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Kirby Heyborne is living the dream even if that dream means fighting Los Angeles traffic.
"I'm just so happy that I get to do this," said Heyborne, on the phone while driving on the freeways of Los Angeles. "I find joy in the 405 traffic, thinking, 'I'm in traffic in Los Angeles because I was just working.' "
Heyborne, who was born in Evanston, Wyo., and grew up in Sandy, has for the past 8 1/2 years been a workaday actor in Los Angeles, going to auditions and taking roles where he could find them. Before that, Heyborne's face was gracing the DVD shelves of many Mormon homes having starred or co-starred in LDS-themed films such as "The Singles Ward," "The R.M.," "The Best Two Years" and "Saints and Soldiers."
This Friday, the biggest role of Heyborne's career will hit the nation's movie screens, in the Farrelly Brothers comedy "The Three Stooges: The Movie."
It's a career break that the 34-year-old Heyborne whose shaggy blond looks suggest a younger, goofier Owen Wilson owes to a beer commercial. (Don't tell his bishop.) Heyborne worked with Peter Farrelly (who with his brother Bobby directed "There's Something About Mary") on a Miller Lite ad.
"We fell in love with each other," Heyborne said. "Well, I mostly fell in love with him."
Heyborne knew the Farrellys were working on a movie reviving the classic slapstick of the Three Stooges, but thought, "There's nothing in it for me."
"Next thing I know, I'm driving down the 405 and I get a call from Peter Farrelly," Heyborne said. "He said, 'We want to see you for something.' I said, 'OK, Pete!' "
Heyborne read for, and got, the role of Teddy, who grew up in the same orphanage as Larry, Moe and Curly (played by Sean Hayes, Chris Diamantopoulos and Will Sasso). Teddy, the only orphan ever to get adopted from the Sisters of Mercy Orphanage, is reunited with the Stooges as adults.
Heyborne is the movie's straight man to the Stooges' antics. It's a departure from his TV commercial work (like that Miller Lite ad), where he usually plays the funny one.
The straight man doesn't get much glory, but he's an important part of comedy, Heyborne said. "The straight person may not get all the laughs, but they definitely are setting up the other person to soar," he said.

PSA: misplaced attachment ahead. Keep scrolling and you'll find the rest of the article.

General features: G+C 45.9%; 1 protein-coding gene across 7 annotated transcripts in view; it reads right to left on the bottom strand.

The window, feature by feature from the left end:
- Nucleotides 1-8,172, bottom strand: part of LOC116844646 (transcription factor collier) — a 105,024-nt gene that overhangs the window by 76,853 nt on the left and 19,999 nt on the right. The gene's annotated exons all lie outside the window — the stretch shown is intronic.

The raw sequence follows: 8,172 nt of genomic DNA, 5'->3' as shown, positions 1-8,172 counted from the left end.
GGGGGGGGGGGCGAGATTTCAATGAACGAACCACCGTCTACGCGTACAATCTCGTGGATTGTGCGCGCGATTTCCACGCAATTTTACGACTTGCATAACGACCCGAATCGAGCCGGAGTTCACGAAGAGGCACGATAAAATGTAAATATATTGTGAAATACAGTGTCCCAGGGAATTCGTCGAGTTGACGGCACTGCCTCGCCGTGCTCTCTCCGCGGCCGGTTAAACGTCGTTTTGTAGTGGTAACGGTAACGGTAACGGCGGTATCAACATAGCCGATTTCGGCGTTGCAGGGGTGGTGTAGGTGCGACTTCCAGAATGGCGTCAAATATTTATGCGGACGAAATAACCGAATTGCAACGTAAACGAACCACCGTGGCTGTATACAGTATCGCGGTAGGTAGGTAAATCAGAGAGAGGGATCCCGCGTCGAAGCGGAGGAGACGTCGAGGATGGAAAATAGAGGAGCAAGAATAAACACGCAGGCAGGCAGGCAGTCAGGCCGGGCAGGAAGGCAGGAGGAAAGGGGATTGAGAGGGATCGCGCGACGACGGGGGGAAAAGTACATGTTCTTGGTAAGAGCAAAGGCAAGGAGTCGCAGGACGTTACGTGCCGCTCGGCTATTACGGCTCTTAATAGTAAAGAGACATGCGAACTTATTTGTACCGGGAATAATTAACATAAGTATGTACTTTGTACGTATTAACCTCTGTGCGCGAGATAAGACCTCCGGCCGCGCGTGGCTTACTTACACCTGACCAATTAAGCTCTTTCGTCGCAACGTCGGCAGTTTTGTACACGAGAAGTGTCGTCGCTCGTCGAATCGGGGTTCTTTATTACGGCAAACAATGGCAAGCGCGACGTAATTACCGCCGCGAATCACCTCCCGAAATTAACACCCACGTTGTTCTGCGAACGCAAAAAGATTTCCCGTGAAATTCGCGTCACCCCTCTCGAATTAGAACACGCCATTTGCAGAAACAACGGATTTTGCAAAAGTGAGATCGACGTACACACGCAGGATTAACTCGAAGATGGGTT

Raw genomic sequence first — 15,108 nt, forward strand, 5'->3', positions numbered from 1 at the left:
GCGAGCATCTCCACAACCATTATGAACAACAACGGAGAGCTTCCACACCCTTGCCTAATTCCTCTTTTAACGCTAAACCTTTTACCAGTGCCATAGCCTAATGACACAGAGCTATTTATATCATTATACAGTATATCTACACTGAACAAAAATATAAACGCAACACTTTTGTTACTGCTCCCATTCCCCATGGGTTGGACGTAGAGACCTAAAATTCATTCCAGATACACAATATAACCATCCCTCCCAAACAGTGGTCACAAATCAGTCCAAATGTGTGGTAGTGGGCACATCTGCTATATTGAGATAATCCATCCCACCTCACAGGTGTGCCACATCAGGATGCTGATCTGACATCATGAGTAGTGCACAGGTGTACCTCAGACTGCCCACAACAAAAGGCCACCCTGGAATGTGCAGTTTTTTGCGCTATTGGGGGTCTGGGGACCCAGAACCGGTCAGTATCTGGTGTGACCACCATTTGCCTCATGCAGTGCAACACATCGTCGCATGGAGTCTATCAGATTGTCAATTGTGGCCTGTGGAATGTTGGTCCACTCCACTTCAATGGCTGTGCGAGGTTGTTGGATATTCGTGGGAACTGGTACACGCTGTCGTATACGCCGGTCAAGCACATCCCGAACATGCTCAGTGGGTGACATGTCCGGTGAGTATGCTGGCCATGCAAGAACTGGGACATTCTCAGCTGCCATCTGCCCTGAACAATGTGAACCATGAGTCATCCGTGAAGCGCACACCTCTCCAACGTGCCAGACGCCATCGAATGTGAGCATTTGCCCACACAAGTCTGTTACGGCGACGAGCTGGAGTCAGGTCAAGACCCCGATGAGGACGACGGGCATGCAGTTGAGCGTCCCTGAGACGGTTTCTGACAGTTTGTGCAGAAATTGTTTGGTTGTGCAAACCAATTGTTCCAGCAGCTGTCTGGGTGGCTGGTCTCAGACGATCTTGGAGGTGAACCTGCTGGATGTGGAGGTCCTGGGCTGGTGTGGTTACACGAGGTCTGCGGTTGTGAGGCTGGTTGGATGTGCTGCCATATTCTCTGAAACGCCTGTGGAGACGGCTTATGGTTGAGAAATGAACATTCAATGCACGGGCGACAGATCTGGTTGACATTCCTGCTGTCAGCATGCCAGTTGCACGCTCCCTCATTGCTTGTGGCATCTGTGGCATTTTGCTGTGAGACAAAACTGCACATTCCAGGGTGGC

For Heyborne, who watched "The Three Stooges" shorts as a kid and the Farrellys' "Dumb and Dumber" as a teen, working in a Farrelly version of the Stooges was almost too good to be true.
"If you would have told me when I was 14 years old, after watching 'Dumb and Dumber,' [that] 'You are going to be getting a phone call from Peter Farrelly,' I wouldn't have believed it," he said. "It's a dream."
Getting to that dream has taken plenty of hard work.
Since 2003, when he moved from Utah to L.A. with his family (he and his wife now have three kids), Heyborne has had a supporting role on a short-lived sitcom ("Free Ride" on Fox) and appeared in numerous TV commercials. The ads have had him tumbling down a mountainside (for MasterCard), stuffing a hatchback full of luggage (for a Mini Cooper ad that played during the Super Bowl) and dressing in a revealing Cupid costume (for T-Mobile).
"I just did a commercial with Mario Andretti, and I'm in a Speedo," Heyborne said happily. "I'm slowly disrobing. It's all for the laugh."
After "The Three Stooges" opens, Heyborne has more gigs lined up. Two weeks ago, he filmed a guest spot on Lifetime's "The Client List," a new show starring Jennifer Love Hewitt as a madam. (Again, don't tell his bishop.)
He chalks up his success to his years toiling in low-budget Utah-made movies. "I got an education to be a film actor by being a film actor," he said. "That was my schooling, and I got paid at the same time. I learned the dance that you do with the camera, how to find your own light, how to stay out of other people's light. I learned all that on 'The Singles Ward.' And with 'The R.M.,' I learned how to be a bumbling regular guy."
While acting in Utah, he also had to hold down a day job.
"I used to be a banker at Zions," said Heyborne, who graduated from the University of Utah with a degree in economics. "I would come home unhappy every single day. It just wasn't for me. … [Now] I support my family and I get to do what I love."
Those LDS-themed movies also have given Heyborne a strong fan base in Utah.
"Who else in the industry has a whole state that's watching, and in essence, kind of cheering," he said. "There are people who are excited when I do a little guest spot. I don't know any other actor that has that. … It gives me some accountability. No matter what, I can't give up, because I've got all these people back in Utah who are cheering and hoping and praying for my success."